This book addresses contemporary disputes over the history of family and marriage by examining this crucial period in which the contexts and meanings of family were open to debate. Most research has confirmed the dominance of the nineteenth-century romantic marriage model in both England and America, by opposing it to the earlier mode of spousal choice, in which economic concerns and parental control were the primary considerations. In examining this shift, historians have often pointed to secular literature, legal trends, the rise of the romantic novel, and prescriptive literature, but the roles of religious families and the significance of religious literature are almost entirely left out of the conversation. For the most part, we have assumed that religion had a conservative effect on the rise of individualistic, love-based marriages. I argue that we should revisit and reassess religious families to understand their effect on the formation of the modern family. I measure their impact on family history along three interrelated trajectories: (1) religious families were quite elastic in their ideas of membership, since unrelated evangelicals became "brothers," "sisters," "mothers," and "fathers"; (2) this flexibility of familial association strengthened the emotional bonds of family by emphasizing the intimacy of this chosen family; and (3) evangelicals accelerated the turn toward romantic marriage through their exaltation of the "soul mate" as a central consideration for marriage.

While it is easy to associate religious notions of family with conservative, backward-looking principles, religious groups have also prompted radical reconsiderations of family formation, gender roles, and marriage. This is particularly true of dissenting religious groups, which critics have frequently characterized as sexually deviant. Early Quakers excited suspicion for the ways that they allowed women to preach in public, and critics accused Quakers of sexual flagrancy behind closed doors. Similarly, antipopery movements in seventeenth- and eighteenth-century England, France, and America fostered the idea that Catholics were sexually aberrant; images circulated of publicly prudish priests and nuns who were secretly lascivious. The Moravians, who were Methodists' contemporaries, shared similarly pietistic, ecstatic language with Methodists. Moravian communities also challenged the normative patriarchal family through their separation of the sexes in worship and life. Polygamous Mormons in the nineteenth century faced violent public opposition to their marital practices. A common component of these religious dissenters' challenge to the larger society was their countervailing notions of gender and sexuality.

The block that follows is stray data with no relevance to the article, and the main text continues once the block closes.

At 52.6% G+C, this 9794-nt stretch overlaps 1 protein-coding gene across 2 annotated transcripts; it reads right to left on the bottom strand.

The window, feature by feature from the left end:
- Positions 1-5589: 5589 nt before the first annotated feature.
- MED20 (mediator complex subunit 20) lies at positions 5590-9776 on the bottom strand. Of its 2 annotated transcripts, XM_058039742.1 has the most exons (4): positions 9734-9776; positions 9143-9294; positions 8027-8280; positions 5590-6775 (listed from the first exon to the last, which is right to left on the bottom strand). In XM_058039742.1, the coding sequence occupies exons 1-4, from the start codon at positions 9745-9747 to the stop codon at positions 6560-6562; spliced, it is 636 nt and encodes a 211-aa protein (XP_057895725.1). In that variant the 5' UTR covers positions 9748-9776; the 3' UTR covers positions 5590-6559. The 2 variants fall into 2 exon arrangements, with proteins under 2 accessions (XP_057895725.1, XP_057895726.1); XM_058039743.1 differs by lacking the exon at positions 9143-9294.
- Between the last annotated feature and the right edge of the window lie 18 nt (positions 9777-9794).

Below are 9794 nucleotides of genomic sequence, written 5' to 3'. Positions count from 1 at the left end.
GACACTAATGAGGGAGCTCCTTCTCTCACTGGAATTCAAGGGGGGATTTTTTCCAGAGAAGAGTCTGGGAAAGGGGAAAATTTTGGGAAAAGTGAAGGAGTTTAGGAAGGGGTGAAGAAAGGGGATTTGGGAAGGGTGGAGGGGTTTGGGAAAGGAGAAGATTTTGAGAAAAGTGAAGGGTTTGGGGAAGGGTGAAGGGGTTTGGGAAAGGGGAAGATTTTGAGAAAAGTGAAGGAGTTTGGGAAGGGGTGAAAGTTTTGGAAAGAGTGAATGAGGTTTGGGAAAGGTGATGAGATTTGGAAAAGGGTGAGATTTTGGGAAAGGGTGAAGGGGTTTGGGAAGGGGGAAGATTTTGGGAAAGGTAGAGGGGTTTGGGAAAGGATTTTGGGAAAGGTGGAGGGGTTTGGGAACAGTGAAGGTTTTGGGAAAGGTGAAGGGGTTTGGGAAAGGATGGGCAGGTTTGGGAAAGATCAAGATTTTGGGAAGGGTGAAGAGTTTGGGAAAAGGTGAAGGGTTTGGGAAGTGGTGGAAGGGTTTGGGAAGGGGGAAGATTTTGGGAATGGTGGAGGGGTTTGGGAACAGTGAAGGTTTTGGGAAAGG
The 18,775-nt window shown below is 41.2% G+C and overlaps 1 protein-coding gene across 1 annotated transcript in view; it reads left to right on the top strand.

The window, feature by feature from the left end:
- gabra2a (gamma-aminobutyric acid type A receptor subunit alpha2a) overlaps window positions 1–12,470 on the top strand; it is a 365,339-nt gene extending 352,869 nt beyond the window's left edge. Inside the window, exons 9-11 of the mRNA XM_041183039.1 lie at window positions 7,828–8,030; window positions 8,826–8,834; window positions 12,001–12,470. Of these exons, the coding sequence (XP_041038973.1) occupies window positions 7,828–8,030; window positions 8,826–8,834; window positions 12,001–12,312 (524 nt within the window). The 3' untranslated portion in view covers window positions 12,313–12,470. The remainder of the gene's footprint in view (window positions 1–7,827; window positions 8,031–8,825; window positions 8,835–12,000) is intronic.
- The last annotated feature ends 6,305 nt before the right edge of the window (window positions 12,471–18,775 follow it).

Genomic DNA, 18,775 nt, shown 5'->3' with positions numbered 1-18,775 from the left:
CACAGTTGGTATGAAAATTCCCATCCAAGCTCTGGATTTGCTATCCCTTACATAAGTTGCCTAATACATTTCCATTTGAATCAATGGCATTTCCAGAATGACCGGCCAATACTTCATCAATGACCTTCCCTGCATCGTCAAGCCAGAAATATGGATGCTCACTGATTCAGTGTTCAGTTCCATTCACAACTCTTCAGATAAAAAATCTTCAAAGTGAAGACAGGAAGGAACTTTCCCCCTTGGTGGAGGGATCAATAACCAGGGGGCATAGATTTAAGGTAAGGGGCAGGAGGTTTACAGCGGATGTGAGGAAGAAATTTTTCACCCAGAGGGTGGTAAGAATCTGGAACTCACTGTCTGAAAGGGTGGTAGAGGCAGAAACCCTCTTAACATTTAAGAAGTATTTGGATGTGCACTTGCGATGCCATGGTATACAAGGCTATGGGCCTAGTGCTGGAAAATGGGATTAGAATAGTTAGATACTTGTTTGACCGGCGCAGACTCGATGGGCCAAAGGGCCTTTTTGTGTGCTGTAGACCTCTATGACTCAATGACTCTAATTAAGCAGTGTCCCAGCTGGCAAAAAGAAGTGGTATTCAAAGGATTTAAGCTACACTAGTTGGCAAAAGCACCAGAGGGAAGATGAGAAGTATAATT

The preponderance of anti-Methodist literature written in the eighteenth century demonstrates how disturbing and provocative this group was to outsiders. During the eighteenth century, critics contributed to a deluge of material written against Methodists, and publishers turned out more than six hundred anti-Methodist pamphlets. Common themes in this literature were the interdependent ideas of evangelicalism's power and women's susceptibility to that power. The writings characterized itinerant preachers as poor, uneducated, irrational, self-interested, rapacious, seductive, and dangerous.

The opposition to this group illustrates the ways in which early Methodists were a revolutionary community. While we are now more likely to associate modern Methodism with middle-class morality, conservative denominationalism, and temperance, Methodism is historically rooted in dissent. In the eighteenth century, Methodists dissented from the Church of England to form their own religious and social culture. In opposition to the dominant social and political beliefs of broader secular society, early Methodists championed antislavery, women's religious participation, and leadership from a variety of social classes.

Methodist Family

"Family" as a term does not have a static meaning throughout history. The sociological conditions of family have always been contextual, and the cultural and emotional meanings of family changed rapidly during this period in history. There were also variations among families, due to location, race, class, and ethnicity, which make it difficult to speak of "the family." The geographic scope of Methodists ranged across a variety of settings from London to the newly industrialized areas of North England, and from the American South and Middle Atlantic to the Northeast. Methodists came from elite families and very poor families. Methodists drew from primarily English ideas of family, but the American Methodist family encompassed African Americans as well, especially in the South and Middle Atlantic.